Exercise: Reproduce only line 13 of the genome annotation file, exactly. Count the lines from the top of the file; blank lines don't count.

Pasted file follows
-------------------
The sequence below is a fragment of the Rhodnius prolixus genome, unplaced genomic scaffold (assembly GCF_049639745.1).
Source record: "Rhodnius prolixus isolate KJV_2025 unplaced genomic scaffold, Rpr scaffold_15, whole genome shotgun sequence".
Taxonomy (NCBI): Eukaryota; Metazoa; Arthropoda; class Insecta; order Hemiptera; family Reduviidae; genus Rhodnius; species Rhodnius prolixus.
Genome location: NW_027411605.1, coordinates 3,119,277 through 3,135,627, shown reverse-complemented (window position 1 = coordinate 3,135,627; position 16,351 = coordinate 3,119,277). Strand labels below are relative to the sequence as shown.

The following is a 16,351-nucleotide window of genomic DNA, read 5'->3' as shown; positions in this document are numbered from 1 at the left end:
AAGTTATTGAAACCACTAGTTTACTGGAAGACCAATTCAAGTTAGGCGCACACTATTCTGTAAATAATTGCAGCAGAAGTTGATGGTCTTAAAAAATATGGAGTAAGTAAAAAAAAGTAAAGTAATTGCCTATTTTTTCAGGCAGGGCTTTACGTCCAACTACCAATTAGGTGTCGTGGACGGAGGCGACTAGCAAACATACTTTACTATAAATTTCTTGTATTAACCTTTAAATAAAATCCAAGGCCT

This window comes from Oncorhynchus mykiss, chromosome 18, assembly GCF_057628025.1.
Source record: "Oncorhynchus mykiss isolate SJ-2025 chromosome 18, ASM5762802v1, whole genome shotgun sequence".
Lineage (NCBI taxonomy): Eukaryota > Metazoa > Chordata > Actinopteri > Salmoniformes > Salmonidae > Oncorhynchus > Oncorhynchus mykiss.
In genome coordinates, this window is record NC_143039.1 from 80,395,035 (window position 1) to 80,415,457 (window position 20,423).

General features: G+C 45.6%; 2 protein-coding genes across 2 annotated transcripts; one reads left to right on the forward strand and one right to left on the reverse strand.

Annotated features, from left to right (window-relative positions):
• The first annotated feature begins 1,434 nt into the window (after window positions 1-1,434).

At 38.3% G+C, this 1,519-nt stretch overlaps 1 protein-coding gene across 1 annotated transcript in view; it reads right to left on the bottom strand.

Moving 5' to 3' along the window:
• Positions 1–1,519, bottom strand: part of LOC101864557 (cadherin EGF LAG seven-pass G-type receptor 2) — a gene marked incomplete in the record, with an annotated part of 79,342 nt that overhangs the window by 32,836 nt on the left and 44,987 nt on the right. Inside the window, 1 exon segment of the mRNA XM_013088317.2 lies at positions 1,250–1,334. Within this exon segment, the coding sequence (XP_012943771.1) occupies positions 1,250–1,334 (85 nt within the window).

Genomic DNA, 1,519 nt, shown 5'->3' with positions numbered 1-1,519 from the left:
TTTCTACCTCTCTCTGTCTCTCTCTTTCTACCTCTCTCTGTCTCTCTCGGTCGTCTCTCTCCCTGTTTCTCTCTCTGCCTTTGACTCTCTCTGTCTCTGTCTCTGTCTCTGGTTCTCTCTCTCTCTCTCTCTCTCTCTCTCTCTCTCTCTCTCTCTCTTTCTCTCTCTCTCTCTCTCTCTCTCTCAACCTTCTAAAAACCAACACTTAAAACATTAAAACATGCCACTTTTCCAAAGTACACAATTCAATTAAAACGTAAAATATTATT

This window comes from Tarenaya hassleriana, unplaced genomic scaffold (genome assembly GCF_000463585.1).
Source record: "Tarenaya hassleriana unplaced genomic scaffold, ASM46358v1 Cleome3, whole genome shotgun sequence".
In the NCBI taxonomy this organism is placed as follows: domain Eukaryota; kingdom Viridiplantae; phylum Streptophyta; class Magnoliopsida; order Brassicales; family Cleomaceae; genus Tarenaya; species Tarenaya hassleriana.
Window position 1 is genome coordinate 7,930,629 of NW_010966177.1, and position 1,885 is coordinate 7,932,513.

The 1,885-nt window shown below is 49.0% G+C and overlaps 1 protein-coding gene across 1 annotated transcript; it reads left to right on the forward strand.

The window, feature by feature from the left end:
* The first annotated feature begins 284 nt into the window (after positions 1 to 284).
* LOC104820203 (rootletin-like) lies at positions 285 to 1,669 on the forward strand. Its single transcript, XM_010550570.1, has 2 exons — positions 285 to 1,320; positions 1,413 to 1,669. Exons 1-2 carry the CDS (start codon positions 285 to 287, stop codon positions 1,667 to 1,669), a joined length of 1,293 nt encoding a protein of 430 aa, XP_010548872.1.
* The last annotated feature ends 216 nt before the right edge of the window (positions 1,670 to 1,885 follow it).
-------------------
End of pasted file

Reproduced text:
• The first annotated feature begins 1,434 nt into the window (after window positions 1-1,434).